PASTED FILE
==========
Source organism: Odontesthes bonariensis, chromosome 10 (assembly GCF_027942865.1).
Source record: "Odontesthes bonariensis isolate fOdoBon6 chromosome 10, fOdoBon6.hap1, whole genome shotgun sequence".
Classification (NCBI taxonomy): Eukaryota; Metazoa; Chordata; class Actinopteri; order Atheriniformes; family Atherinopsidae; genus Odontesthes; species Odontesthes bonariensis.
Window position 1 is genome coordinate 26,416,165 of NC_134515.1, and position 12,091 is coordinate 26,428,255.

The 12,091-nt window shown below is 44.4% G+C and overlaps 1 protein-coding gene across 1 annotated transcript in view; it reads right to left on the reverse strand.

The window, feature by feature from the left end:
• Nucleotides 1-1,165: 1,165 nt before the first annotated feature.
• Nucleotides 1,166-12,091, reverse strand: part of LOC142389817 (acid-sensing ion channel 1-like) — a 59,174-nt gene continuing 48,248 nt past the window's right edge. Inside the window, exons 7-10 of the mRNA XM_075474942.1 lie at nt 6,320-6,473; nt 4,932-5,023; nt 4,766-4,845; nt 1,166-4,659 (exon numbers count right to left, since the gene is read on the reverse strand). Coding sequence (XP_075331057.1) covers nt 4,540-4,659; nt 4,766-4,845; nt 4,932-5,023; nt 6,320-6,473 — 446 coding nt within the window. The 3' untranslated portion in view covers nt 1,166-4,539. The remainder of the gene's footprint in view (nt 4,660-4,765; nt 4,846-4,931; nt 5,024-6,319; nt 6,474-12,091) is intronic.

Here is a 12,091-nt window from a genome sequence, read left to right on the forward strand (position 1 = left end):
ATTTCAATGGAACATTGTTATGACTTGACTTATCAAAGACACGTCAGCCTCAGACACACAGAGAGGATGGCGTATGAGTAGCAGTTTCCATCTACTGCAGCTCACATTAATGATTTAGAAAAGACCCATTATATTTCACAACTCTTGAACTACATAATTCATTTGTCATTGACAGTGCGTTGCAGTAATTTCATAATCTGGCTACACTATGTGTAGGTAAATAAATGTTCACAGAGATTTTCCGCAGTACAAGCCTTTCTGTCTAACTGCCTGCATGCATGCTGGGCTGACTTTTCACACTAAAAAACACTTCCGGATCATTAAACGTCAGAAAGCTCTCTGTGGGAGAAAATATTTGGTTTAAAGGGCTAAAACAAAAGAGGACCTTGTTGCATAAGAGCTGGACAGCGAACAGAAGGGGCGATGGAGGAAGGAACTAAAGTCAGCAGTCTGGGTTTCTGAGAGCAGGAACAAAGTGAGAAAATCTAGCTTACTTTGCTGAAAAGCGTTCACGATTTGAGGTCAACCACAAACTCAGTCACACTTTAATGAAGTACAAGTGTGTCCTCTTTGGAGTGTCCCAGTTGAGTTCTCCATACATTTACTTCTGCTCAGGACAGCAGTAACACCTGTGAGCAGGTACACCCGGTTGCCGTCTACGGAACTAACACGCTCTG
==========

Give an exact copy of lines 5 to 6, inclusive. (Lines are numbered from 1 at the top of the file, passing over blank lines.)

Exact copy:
The 12,091-nt window shown below is 44.4% G+C and overlaps 1 protein-coding gene across 1 annotated transcript in view; it reads right to left on the reverse strand.

The window, feature by feature from the left end: